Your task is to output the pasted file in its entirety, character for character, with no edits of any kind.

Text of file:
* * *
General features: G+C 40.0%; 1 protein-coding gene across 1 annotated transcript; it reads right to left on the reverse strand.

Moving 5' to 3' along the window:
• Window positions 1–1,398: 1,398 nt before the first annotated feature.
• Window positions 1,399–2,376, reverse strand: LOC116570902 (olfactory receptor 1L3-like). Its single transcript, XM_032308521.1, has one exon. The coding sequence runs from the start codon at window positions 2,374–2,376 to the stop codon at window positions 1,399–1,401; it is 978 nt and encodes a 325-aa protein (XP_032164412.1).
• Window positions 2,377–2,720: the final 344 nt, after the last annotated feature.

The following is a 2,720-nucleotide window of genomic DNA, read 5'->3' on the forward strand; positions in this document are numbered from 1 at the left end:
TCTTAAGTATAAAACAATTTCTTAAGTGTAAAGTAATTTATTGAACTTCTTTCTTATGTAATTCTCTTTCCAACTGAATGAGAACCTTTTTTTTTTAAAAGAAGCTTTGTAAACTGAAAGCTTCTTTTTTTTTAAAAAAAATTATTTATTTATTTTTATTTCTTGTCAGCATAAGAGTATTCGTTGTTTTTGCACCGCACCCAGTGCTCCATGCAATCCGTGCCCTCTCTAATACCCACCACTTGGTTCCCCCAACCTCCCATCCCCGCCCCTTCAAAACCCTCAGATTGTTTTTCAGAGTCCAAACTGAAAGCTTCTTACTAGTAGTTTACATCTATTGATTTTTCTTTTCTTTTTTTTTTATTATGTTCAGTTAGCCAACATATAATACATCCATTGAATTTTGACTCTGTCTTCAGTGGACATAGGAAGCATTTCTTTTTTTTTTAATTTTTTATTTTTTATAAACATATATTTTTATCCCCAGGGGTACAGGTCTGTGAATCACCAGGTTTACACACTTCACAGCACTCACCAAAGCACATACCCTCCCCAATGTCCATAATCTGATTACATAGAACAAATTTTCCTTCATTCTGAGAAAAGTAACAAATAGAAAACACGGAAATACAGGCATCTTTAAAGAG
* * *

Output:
General features: G+C 40.0%; 1 protein-coding gene across 1 annotated transcript; it reads right to left on the reverse strand.

Moving 5' to 3' along the window:
• Window positions 1–1,398: 1,398 nt before the first annotated feature.
• Window positions 1,399–2,376, reverse strand: LOC116570902 (olfactory receptor 1L3-like). Its single transcript, XM_032308521.1, has one exon. The coding sequence runs from the start codon at window positions 2,374–2,376 to the stop codon at window positions 1,399–1,401; it is 978 nt and encodes a 325-aa protein (XP_032164412.1).
• Window positions 2,377–2,720: the final 344 nt, after the last annotated feature.

The following is a 2,720-nucleotide window of genomic DNA, read 5'->3' on the forward strand; positions in this document are numbered from 1 at the left end:
TCTTAAGTATAAAACAATTTCTTAAGTGTAAAGTAATTTATTGAACTTCTTTCTTATGTAATTCTCTTTCCAACTGAATGAGAACCTTTTTTTTTTAAAAGAAGCTTTGTAAACTGAAAGCTTCTTTTTTTTTAAAAAAAATTATTTATTTATTTTTATTTCTTGTCAGCATAAGAGTATTCGTTGTTTTTGCACCGCACCCAGTGCTCCATGCAATCCGTGCCCTCTCTAATACCCACCACTTGGTTCCCCCAACCTCCCATCCCCGCCCCTTCAAAACCCTCAGATTGTTTTTCAGAGTCCAAACTGAAAGCTTCTTACTAGTAGTTTACATCTATTGATTTTTCTTTTCTTTTTTTTTTATTATGTTCAGTTAGCCAACATATAATACATCCATTGAATTTTGACTCTGTCTTCAGTGGACATAGGAAGCATTTCTTTTTTTTTTAATTTTTTATTTTTTATAAACATATATTTTTATCCCCAGGGGTACAGGTCTGTGAATCACCAGGTTTACACACTTCACAGCACTCACCAAAGCACATACCCTCCCCAATGTCCATAATCTGATTACATAGAACAAATTTTCCTTCATTCTGAGAAAAGTAACAAATAGAAAACACGGAAATACAGGCATCTTTAAAGAG